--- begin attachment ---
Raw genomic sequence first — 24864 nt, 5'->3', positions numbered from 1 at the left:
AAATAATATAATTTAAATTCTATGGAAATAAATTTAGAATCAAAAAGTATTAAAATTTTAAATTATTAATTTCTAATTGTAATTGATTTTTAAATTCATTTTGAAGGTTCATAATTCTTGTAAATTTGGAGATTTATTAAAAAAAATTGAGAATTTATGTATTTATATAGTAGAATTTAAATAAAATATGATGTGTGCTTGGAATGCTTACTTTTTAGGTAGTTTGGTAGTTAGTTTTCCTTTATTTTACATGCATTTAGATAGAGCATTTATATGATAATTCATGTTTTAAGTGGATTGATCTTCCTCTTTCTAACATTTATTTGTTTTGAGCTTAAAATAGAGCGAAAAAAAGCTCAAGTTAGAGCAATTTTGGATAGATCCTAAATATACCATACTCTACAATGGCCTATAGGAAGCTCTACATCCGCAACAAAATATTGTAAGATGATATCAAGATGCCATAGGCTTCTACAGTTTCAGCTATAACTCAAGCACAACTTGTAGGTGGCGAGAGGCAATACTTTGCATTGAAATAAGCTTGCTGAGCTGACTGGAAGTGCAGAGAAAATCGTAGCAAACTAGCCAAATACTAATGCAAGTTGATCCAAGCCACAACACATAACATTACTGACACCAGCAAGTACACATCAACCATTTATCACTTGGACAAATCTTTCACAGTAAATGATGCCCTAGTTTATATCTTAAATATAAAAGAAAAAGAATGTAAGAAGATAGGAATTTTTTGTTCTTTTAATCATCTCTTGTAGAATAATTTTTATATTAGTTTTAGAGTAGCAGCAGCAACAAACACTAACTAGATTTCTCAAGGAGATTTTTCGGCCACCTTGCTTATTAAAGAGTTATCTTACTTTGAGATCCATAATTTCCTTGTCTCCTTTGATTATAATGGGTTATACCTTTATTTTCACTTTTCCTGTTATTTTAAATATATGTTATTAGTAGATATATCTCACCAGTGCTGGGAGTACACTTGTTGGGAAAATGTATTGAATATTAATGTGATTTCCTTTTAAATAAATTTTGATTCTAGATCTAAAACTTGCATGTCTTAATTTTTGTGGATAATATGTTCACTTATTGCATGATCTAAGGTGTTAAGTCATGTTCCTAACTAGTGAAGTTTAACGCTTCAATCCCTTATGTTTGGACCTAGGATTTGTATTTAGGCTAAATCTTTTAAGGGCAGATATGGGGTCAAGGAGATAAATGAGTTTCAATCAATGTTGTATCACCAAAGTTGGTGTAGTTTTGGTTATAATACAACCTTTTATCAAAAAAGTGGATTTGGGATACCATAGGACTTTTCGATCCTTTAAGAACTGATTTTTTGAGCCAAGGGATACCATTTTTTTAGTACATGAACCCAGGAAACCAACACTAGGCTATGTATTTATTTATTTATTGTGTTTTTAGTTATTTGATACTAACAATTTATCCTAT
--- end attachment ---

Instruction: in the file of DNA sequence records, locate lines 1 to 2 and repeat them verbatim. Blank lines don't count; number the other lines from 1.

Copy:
Raw genomic sequence first — 24864 nt, 5'->3', positions numbered from 1 at the left:
AAATAATATAATTTAAATTCTATGGAAATAAATTTAGAATCAAAAAGTATTAAAATTTTAAATTATTAATTTCTAATTGTAATTGATTTTTAAATTCATTTTGAAGGTTCATAATTCTTGTAAATTTGGAGATTTATTAAAAAAAATTGAGAATTTATGTATTTATATAGTAGAATTTAAATAAAATATGATGTGTGCTTGGAATGCTTACTTTTTAGGTAGTTTGGTAGTTAGTTTTCCTTTATTTTACATGCATTTAGATAGAGCATTTATATGATAATTCATGTTTTAAGTGGATTGATCTTCCTCTTTCTAACATTTATTTGTTTTGAGCTTAAAATAGAGCGAAAAAAAGCTCAAGTTAGAGCAATTTTGGATAGATCCTAAATATACCATACTCTACAATGGCCTATAGGAAGCTCTACATCCGCAACAAAATATTGTAAGATGATATCAAGATGCCATAGGCTTCTACAGTTTCAGCTATAACTCAAGCACAACTTGTAGGTGGCGAGAGGCAATACTTTGCATTGAAATAAGCTTGCTGAGCTGACTGGAAGTGCAGAGAAAATCGTAGCAAACTAGCCAAATACTAATGCAAGTTGATCCAAGCCACAACACATAACATTACTGACACCAGCAAGTACACATCAACCATTTATCACTTGGACAAATCTTTCACAGTAAATGATGCCCTAGTTTATATCTTAAATATAAAAGAAAAAGAATGTAAGAAGATAGGAATTTTTTGTTCTTTTAATCATCTCTTGTAGAATAATTTTTATATTAGTTTTAGAGTAGCAGCAGCAACAAACACTAACTAGATTTCTCAAGGAGATTTTTCGGCCACCTTGCTTATTAAAGAGTTATCTTACTTTGAGATCCATAATTTCCTTGTCTCCTTTGATTATAATGGGTTATACCTTTATTTTCACTTTTCCTGTTATTTTAAATATATGTTATTAGTAGATATATCTCACCAGTGCTGGGAGTACACTTGTTGGGAAAATGTATTGAATATTAATGTGATTTCCTTTTAAATAAATTTTGATTCTAGATCTAAAACTTGCATGTCTTAATTTTTGTGGATAATATGTTCACTTATTGCATGATCTAAGGTGTTAAGTCATGTTCCTAACTAGTGAAGTTTAACGCTTCAATCCCTTATGTTTGGACCTAGGATTTGTATTTAGGCTAAATCTTTTAAGGGCAGATATGGGGTCAAGGAGATAAATGAGTTTCAATCAATGTTGTATCACCAAAGTTGGTGTAGTTTTGGTTATAATACAACCTTTTATCAAAAAAGTGGATTTGGGATACCATAGGACTTTTCGATCCTTTAAGAACTGATTTTTTGAGCCAAGGGATACCATTTTTTTAGTACATGAACCCAGGAAACCAACACTAGGCTATGTATTTATTTATTTATTGTGTTTTTAGTTATTTGATACTAACAATTTATCCTAT